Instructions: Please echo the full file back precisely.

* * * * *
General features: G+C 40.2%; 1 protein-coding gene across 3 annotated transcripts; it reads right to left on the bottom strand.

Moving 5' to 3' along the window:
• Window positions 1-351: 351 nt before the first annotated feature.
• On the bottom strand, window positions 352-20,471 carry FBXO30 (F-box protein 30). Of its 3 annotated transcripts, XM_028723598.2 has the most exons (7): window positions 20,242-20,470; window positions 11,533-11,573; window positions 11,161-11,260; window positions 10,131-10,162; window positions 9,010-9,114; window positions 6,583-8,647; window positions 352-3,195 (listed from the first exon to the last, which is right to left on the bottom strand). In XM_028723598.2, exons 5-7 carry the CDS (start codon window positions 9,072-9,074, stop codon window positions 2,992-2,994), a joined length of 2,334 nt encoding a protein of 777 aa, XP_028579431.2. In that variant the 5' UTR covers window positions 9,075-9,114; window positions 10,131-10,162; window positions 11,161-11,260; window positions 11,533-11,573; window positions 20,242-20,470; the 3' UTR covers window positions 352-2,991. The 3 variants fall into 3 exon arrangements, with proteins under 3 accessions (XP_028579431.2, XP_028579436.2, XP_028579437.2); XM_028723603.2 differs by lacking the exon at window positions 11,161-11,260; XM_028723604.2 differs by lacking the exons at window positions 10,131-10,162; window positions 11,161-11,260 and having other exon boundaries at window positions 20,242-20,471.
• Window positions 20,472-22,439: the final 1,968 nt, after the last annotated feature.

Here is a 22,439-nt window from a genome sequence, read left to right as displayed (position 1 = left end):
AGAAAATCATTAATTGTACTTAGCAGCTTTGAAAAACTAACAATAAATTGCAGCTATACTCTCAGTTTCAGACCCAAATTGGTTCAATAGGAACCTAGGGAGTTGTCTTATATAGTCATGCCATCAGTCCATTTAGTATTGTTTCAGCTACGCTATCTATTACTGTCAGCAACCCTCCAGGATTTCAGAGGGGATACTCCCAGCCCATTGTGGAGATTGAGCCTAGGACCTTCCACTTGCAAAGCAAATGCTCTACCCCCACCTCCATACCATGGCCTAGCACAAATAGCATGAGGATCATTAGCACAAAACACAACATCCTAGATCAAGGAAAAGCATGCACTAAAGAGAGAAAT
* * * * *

General features: G+C 40.2%; 1 protein-coding gene across 3 annotated transcripts; it reads right to left on the bottom strand.

Moving 5' to 3' along the window:
• Window positions 1-351: 351 nt before the first annotated feature.
• On the bottom strand, window positions 352-20,471 carry FBXO30 (F-box protein 30). Of its 3 annotated transcripts, XM_028723598.2 has the most exons (7): window positions 20,242-20,470; window positions 11,533-11,573; window positions 11,161-11,260; window positions 10,131-10,162; window positions 9,010-9,114; window positions 6,583-8,647; window positions 352-3,195 (listed from the first exon to the last, which is right to left on the bottom strand). In XM_028723598.2, exons 5-7 carry the CDS (start codon window positions 9,072-9,074, stop codon window positions 2,992-2,994), a joined length of 2,334 nt encoding a protein of 777 aa, XP_028579431.2. In that variant the 5' UTR covers window positions 9,075-9,114; window positions 10,131-10,162; window positions 11,161-11,260; window positions 11,533-11,573; window positions 20,242-20,470; the 3' UTR covers window positions 352-2,991. The 3 variants fall into 3 exon arrangements, with proteins under 3 accessions (XP_028579431.2, XP_028579436.2, XP_028579437.2); XM_028723603.2 differs by lacking the exon at window positions 11,161-11,260; XM_028723604.2 differs by lacking the exons at window positions 10,131-10,162; window positions 11,161-11,260 and having other exon boundaries at window positions 20,242-20,471.
• Window positions 20,472-22,439: the final 1,968 nt, after the last annotated feature.

Here is a 22,439-nt window from a genome sequence, read left to right as displayed (position 1 = left end):
AGAAAATCATTAATTGTACTTAGCAGCTTTGAAAAACTAACAATAAATTGCAGCTATACTCTCAGTTTCAGACCCAAATTGGTTCAATAGGAACCTAGGGAGTTGTCTTATATAGTCATGCCATCAGTCCATTTAGTATTGTTTCAGCTACGCTATCTATTACTGTCAGCAACCCTCCAGGATTTCAGAGGGGATACTCCCAGCCCATTGTGGAGATTGAGCCTAGGACCTTCCACTTGCAAAGCAAATGCTCTACCCCCACCTCCATACCATGGCCTAGCACAAATAGCATGAGGATCATTAGCACAAAACACAACATCCTAGATCAAGGAAAAGCATGCACTAAAGAGAGAAAT